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Walz signs PRO act reproductive rights bill into law

Tuesday's signing makes Minnesota the first state in the nation in the post-Roe era to ensure residents have a legal right to an abortion.

ST PAUL, Minn. — As promised, Gov. Tim Walz put pen to paper Tuesday afternoon, signing a bill that places abortion access rights into Minnesota law for the first time ever. 

Walz signed the PRO Act, which according to the DFL Caucus of the Minnesota House protects the right to contraception, the right to carry a pregnancy to term, and the right to abortion. It also ensures the right to privacy for personal reproductive health decisions, and prevents interference by those "who seek to enact or defend medically unnecessary barriers to comprehensive reproductive health care."  

Tuesday's signing makes Minnesota the first state in the nation in the post-Roe era to ensure residents have a legal right to an abortion.

"Today, we are delivering on our promise to put up a firewall against efforts to reverse reproductive freedom, Walz said of the signing. "No matter who sits on the Minnesota Supreme Court, this legislation will ensure Minnesotans have access to reproductive health care for generations to come. Here in Minnesota, your access to reproductive health care and your freedom to make your own health care decisions are preserved and protected.”

Even though a 1995 Minnesota Supreme Court decision known as Doe v. Gomez protects abortion rights in the state, DFL legislators wanted to ensure that those protections wouldn't be able to be overturned by any future court with the PRO Act.

Lt. Gov. Peggy Flanagan was among those at the signing ceremony to caution that abortion opponents will not cease in their efforts.   

"There is still work to do to make sure abortion and comprehensive reproductive health care is accessible and affordable to everyone who needs it, no matter who they are or where they live," Flanagan insisted.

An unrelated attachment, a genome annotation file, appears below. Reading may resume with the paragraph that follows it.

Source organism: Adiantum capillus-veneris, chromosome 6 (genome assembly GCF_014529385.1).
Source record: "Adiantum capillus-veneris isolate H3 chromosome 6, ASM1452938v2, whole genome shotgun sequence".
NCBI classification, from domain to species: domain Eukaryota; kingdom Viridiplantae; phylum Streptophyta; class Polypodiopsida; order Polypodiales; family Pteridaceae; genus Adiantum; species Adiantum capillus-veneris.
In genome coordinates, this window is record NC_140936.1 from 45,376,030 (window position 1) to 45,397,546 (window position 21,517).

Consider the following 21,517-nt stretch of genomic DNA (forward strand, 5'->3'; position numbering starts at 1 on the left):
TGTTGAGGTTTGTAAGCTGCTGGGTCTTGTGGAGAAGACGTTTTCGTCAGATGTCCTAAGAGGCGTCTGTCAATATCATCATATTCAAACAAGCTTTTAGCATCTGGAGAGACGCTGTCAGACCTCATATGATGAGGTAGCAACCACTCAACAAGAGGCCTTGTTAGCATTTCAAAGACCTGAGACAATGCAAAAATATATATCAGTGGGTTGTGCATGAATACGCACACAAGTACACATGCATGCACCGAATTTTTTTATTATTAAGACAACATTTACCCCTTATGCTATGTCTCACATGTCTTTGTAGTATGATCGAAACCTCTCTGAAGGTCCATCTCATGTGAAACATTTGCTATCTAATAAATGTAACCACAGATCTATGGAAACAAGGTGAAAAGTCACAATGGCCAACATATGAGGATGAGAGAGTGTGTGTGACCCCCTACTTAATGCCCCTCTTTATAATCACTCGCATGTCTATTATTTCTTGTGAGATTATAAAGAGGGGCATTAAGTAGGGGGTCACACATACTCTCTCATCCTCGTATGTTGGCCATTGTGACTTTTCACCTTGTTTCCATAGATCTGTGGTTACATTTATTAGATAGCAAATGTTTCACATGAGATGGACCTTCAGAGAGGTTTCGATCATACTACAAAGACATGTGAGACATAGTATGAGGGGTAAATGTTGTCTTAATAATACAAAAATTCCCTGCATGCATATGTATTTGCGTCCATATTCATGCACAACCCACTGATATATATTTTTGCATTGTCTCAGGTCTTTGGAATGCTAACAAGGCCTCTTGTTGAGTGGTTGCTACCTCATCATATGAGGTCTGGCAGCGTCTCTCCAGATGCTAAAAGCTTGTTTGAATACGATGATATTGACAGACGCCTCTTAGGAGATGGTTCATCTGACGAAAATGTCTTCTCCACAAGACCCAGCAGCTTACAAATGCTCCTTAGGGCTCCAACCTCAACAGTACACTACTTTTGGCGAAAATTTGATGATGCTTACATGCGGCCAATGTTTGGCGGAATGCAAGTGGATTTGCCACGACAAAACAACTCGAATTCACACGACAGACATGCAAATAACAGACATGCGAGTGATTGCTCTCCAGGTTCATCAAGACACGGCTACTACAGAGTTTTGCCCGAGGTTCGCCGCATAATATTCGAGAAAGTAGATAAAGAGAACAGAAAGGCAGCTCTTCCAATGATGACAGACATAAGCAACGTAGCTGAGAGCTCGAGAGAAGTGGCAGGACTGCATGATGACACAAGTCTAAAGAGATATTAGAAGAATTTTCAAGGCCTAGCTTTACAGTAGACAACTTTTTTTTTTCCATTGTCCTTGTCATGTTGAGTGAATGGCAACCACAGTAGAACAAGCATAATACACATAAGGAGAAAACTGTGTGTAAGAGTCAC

Among the other speakers gathered at the capitol was a woman named Liz, who shared a personal story of a pregnancy she decided to terminate. At 18 weeks, Liz said, she and her husband went in for an ultrasound. After finding out she was carrying a boy, her doctor called Liz into her office and told her the fetus was "not compatible with life." At that point, Liz said, she asked for an abortion and told her doctor she wanted to proceed as soon as possible. 

"I have never for a second questioned my decision to get an abortion," Liz shared. "Continuing that pregnancy would have been detrimental both emotionally and physically." 

Minnesota Citizens Concerned for Life (MCCL) was among the interests lobbying against passage of the PRO act. 

“The PRO Act means a right to abort any baby for any reason at any time up to birth. It means that the elective killing of a human being in utero is perfectly legal even in the third trimester of pregnancy, when the child can feel excruciating pain and could live outside the womb," said MCCL Co-Executive Director Cathy Blaeser in a statement following the bill signing. "Gov. Walz’s absolutist abortion policy puts Minnesota in the company of just a small handful of countries around the world, including North Korea and China. It is extreme, inhumane, and harmful to women and children who deserve so much better.”

Blaeser also maintains that during debates of the PRO act on the House and Senate floors, small majorities rejected dozens of amendments that would have made the bill less extreme. 

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